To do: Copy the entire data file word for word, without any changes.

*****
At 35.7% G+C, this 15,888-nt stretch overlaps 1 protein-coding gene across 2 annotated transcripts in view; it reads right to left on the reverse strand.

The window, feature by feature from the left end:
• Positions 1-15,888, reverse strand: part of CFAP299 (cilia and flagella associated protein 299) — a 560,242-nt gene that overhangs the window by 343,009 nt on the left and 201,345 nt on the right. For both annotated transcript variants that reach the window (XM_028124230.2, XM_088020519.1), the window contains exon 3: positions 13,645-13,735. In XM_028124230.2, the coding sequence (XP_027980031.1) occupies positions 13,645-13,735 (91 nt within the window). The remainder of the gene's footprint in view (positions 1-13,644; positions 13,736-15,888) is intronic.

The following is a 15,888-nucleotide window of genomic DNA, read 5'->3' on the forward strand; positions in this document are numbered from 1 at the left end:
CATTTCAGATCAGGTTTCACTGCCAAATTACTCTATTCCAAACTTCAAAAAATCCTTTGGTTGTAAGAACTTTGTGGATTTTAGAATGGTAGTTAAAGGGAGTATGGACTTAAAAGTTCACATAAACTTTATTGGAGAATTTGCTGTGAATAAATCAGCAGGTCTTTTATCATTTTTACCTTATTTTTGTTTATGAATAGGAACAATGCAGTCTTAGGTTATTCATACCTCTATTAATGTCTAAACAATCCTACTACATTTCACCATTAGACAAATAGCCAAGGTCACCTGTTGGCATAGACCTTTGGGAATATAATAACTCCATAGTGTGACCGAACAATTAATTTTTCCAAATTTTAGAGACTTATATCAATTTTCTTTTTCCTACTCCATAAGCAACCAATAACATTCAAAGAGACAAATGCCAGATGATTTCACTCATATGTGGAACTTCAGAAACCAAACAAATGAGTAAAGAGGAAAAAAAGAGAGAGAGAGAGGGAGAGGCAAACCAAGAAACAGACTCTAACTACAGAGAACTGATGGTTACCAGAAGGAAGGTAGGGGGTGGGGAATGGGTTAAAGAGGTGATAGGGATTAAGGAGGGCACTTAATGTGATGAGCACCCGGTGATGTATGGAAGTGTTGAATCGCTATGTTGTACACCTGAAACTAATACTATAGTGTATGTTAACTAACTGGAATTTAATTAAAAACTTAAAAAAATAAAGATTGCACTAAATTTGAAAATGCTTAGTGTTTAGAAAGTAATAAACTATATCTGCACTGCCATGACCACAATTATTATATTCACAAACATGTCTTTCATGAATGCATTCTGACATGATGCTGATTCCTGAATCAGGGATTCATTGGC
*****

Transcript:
At 35.7% G+C, this 15,888-nt stretch overlaps 1 protein-coding gene across 2 annotated transcripts in view; it reads right to left on the reverse strand.

The window, feature by feature from the left end:
• Positions 1-15,888, reverse strand: part of CFAP299 (cilia and flagella associated protein 299) — a 560,242-nt gene that overhangs the window by 343,009 nt on the left and 201,345 nt on the right. For both annotated transcript variants that reach the window (XM_028124230.2, XM_088020519.1), the window contains exon 3: positions 13,645-13,735. In XM_028124230.2, the coding sequence (XP_027980031.1) occupies positions 13,645-13,735 (91 nt within the window). The remainder of the gene's footprint in view (positions 1-13,644; positions 13,736-15,888) is intronic.

The following is a 15,888-nucleotide window of genomic DNA, read 5'->3' on the forward strand; positions in this document are numbered from 1 at the left end:
CATTTCAGATCAGGTTTCACTGCCAAATTACTCTATTCCAAACTTCAAAAAATCCTTTGGTTGTAAGAACTTTGTGGATTTTAGAATGGTAGTTAAAGGGAGTATGGACTTAAAAGTTCACATAAACTTTATTGGAGAATTTGCTGTGAATAAATCAGCAGGTCTTTTATCATTTTTACCTTATTTTTGTTTATGAATAGGAACAATGCAGTCTTAGGTTATTCATACCTCTATTAATGTCTAAACAATCCTACTACATTTCACCATTAGACAAATAGCCAAGGTCACCTGTTGGCATAGACCTTTGGGAATATAATAACTCCATAGTGTGACCGAACAATTAATTTTTCCAAATTTTAGAGACTTATATCAATTTTCTTTTTCCTACTCCATAAGCAACCAATAACATTCAAAGAGACAAATGCCAGATGATTTCACTCATATGTGGAACTTCAGAAACCAAACAAATGAGTAAAGAGGAAAAAAAGAGAGAGAGAGAGGGAGAGGCAAACCAAGAAACAGACTCTAACTACAGAGAACTGATGGTTACCAGAAGGAAGGTAGGGGGTGGGGAATGGGTTAAAGAGGTGATAGGGATTAAGGAGGGCACTTAATGTGATGAGCACCCGGTGATGTATGGAAGTGTTGAATCGCTATGTTGTACACCTGAAACTAATACTATAGTGTATGTTAACTAACTGGAATTTAATTAAAAACTTAAAAAAATAAAGATTGCACTAAATTTGAAAATGCTTAGTGTTTAGAAAGTAATAAACTATATCTGCACTGCCATGACCACAATTATTATATTCACAAACATGTCTTTCATGAATGCATTCTGACATGATGCTGATTCCTGAATCAGGGATTCATTGGC